The natural world has been referenced, and often idealized by architects since the inception of architecture. The purpose of this research is to create a building system which can improve the efficiency of a building’s skin while remaining environmentally friendly. This will be done by studying biology strategies, simplifying their strategies, and implementing them on an architectural level. Current building practices often neglect water collection, instead placing focus on the protection of other building systems physically from the water, as well as the protection of the building systems’ validity. This leads to a layered approach within buildings’ skins, with different layers providing protection from different elements from the natural world, where water vapor may surpass many layers before reaching a vapor barrier, where the water vapor will condense, leaving water to spread through the layers of the buildings’ skin. To effectively study biological systems, the architectural problem must be translated into biological terms. This stage of research is known as biologizing and allows the problem to be described as the need to capture, expel, store, or distribute water. Studying Namib Beetles, Cribellate Spiders, and young Fish-Pole bamboo led to the discovery of many biological systems and phenomenon that may help to inform building systems for desired results.  Generalizing these biological systems allows for a transition of scale, from a spider’s use of lap-lace tension and surface energy gradients to directionally collect water vapor, to a generalized systematic tactic. Using generic wording while describing biological systems allows the research to focus on architecture and design. Emulation of this/ these biological systems in architecture may prove useful in creating environmentally friendly systems to be substitute for today’s approach and tone towards water in architecture. While scientifically studying a wide range of flora and fauna, I have found many of their strategies to collect, store, expel, and distribute water do not conform to the approach contemporary vernacular architectural systems take. It is against this norm that I hypothesize that a biological system will inform a skin system that more effectively utilizes water vapor while minimizing damage to its context.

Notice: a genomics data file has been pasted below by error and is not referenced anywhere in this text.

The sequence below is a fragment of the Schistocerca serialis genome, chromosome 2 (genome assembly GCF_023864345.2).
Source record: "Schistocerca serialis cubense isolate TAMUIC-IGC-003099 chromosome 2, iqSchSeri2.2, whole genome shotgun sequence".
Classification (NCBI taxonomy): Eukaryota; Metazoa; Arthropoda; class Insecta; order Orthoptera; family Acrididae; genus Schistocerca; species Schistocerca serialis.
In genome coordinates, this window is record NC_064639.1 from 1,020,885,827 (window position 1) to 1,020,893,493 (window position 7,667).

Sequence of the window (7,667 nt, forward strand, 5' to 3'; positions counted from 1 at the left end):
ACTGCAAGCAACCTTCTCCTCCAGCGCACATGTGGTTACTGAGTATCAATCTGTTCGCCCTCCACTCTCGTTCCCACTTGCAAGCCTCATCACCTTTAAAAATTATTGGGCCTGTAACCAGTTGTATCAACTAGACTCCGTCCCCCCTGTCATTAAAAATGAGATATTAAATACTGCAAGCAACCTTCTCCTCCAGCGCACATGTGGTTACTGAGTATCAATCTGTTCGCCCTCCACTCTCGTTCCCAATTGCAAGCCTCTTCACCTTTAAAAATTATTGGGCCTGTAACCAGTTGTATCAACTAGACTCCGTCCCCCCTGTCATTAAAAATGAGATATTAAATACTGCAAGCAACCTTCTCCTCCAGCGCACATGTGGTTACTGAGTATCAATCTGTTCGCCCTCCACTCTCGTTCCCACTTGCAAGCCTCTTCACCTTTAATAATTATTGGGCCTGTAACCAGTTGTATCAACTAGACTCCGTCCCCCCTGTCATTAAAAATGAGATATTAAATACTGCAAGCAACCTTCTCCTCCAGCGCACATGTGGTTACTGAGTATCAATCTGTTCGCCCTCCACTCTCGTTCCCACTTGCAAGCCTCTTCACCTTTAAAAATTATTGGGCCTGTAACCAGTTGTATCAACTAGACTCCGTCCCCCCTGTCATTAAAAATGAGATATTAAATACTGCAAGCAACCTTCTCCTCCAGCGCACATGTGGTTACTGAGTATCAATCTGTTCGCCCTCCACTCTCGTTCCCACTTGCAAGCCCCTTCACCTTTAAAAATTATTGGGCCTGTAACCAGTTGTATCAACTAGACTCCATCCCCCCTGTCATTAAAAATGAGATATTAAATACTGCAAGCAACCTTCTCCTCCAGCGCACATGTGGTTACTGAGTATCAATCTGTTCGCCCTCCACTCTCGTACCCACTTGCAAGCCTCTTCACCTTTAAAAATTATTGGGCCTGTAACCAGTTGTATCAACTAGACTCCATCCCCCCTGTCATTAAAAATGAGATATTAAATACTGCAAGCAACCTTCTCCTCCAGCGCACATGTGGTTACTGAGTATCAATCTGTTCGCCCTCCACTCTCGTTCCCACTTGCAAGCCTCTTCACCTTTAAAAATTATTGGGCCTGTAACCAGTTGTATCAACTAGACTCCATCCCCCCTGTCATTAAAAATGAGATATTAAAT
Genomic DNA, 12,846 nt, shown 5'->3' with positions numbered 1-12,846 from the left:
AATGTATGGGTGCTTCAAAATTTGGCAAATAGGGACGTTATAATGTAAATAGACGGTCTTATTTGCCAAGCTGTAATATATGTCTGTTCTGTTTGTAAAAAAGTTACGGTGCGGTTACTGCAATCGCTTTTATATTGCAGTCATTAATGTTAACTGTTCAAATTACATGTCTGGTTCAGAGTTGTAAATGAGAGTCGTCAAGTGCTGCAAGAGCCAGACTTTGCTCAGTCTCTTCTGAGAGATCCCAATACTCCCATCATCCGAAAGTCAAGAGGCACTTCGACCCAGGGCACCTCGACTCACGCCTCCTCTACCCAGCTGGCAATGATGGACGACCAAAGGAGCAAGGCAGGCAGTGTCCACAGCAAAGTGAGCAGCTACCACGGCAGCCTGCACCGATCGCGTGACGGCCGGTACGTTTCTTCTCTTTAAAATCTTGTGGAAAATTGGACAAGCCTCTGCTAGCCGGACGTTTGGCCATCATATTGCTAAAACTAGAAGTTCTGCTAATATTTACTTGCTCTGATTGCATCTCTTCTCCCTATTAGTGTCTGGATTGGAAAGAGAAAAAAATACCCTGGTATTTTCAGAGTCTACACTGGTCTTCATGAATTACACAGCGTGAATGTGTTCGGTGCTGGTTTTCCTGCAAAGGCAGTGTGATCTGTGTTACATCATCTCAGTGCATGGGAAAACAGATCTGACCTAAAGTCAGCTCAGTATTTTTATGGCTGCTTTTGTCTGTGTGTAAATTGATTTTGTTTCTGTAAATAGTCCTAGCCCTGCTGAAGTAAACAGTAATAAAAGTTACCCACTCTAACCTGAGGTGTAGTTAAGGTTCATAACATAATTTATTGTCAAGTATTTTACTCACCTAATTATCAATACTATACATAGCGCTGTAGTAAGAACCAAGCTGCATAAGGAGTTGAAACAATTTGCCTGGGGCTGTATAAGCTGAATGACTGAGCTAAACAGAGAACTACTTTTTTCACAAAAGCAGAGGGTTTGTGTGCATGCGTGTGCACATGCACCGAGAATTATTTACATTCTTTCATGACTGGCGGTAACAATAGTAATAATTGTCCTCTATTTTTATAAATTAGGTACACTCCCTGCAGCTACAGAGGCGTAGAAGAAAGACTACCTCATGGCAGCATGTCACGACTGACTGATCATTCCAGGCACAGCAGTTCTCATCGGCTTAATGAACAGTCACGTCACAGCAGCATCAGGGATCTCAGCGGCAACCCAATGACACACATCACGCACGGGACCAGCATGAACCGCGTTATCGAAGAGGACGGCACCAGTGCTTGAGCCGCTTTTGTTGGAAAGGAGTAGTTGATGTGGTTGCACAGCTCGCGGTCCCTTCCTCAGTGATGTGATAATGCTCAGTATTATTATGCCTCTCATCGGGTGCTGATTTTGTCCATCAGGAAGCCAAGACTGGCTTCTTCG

D-08     Elijah Brown

Research Collaborators:  Brandon Lee, Audrey Dagnell, Xuejuan Tan, Robert Matts, Yong Cheng